Similarities to Assassin’s Creed aren’t *too
* welcome by Mattes, but they are expected (after all it’s the same technology, if tweaked a bit). But he and his team are quick to point out the visual differences which see Assassin’s Creed going for a far more realistic look and feel, while Prince is an illustration come to life; a picture worth more than a thousand words and the technical implementation of this new visual system is even more stunning when seen in motion.
Screenshots just don’t do it justice and the trailers all around don’t truly capture the sense of motion and art as synergy. You’d think a painting with brush strokes shouldn’t move, but Prince of Persia’s art system educates you with style.
Speaking of synergy, another facet of Prince of Persia is its base elements of juxtaposition. The Corruption
is a black all-encompassing mess that has strangled light and life out of the world, it’s essentially the black to Prince and Elika’s white. Obviously the combatant to this then is light and life, and it’s in clearing areas of The Corruption
that Elika can return life and peace to the world. This is shown in a dizzying display of magic as grass, flowers, shrubs, trees animals, insects and more are returned to the arid landscape, reinvigorating what was previously dead and seemingly gone.
The last part to the demo showed off one of the game’s main antagonists - The Hunter
. Like Gmork from The Neverending Story
he is an agent of The Corruption sweeping the land, and is trying all he can to fell the Prince and ensure life is snuffed from the world. In something of a pseudo boss battle, the Prince battles The Hunter across a portion of a map with tangents of battle split up with platforming and traversing moments.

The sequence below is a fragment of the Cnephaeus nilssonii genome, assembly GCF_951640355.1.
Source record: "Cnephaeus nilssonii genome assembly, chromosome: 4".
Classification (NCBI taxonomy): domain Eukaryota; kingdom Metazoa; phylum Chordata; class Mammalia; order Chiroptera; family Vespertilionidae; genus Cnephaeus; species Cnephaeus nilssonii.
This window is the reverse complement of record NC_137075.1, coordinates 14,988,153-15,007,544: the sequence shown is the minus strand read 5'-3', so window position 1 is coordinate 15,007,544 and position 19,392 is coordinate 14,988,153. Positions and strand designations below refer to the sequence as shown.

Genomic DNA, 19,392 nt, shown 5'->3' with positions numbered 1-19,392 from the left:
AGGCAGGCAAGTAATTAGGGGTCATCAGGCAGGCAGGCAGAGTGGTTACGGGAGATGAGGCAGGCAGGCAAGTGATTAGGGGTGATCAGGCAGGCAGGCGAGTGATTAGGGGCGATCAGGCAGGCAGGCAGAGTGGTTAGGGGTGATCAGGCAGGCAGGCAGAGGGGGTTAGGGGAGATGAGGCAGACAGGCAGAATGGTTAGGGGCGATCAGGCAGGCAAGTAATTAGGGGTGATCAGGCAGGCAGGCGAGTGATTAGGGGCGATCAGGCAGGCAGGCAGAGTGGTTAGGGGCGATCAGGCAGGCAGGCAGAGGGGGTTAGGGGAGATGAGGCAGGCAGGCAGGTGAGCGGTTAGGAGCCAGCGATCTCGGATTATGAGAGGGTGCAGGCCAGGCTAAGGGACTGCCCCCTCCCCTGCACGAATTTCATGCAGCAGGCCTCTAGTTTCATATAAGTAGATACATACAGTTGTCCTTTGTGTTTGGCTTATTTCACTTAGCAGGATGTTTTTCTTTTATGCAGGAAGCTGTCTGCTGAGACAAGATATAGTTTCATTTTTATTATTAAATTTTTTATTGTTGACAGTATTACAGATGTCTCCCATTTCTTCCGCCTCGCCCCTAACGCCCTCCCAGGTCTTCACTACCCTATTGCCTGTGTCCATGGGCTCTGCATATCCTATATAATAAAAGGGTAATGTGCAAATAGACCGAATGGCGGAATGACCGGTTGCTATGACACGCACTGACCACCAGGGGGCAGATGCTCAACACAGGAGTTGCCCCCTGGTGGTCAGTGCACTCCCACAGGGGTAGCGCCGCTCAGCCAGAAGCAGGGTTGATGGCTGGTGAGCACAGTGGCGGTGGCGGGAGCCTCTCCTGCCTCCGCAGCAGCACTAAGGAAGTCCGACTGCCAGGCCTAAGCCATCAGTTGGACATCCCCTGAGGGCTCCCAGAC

Battle throughout is especially cool as Matte’s mentions one of the main sources of inspiration for the all-new system as Soul Calibur. Each confrontation should feel nail-biting as opposed to simply taking out the trash (as it does in games like God of War and Devil May Cry). With this in mind the team has had room to create a dynamic sensation of confrontation through intense camera cuts and sweeps. You’ll feel the intensity when the camera gets up close and personal while the Prince and The Hunter are locking swords and exchanging deathly stares of power and intractable desire – both for good and evil, respectively. Amidst the dynamic camera work, you won’t help but marvel at the animation system and aforementioned visual style. This game really is one in a million.
After defeating the monster (for now, we’re told you’ll see him a lot throughout your adventure) the demo was over, unfortunately. But I’ve never meant it more than now when I say “so far, so good”. This really is a truly epic reimagining of one of gaming’s great adventure icons, and looks to do for the action/adventure game this generation what Resident Evil 4 did in the last. We’ll just have to wait until the end of the year to see if they can really pull it off.
For more on what we think was one of E3's more impressive titles and is a clear runner for the coveted Game Of The Year award, be sure to check out our AusGamers Prince of Persia game page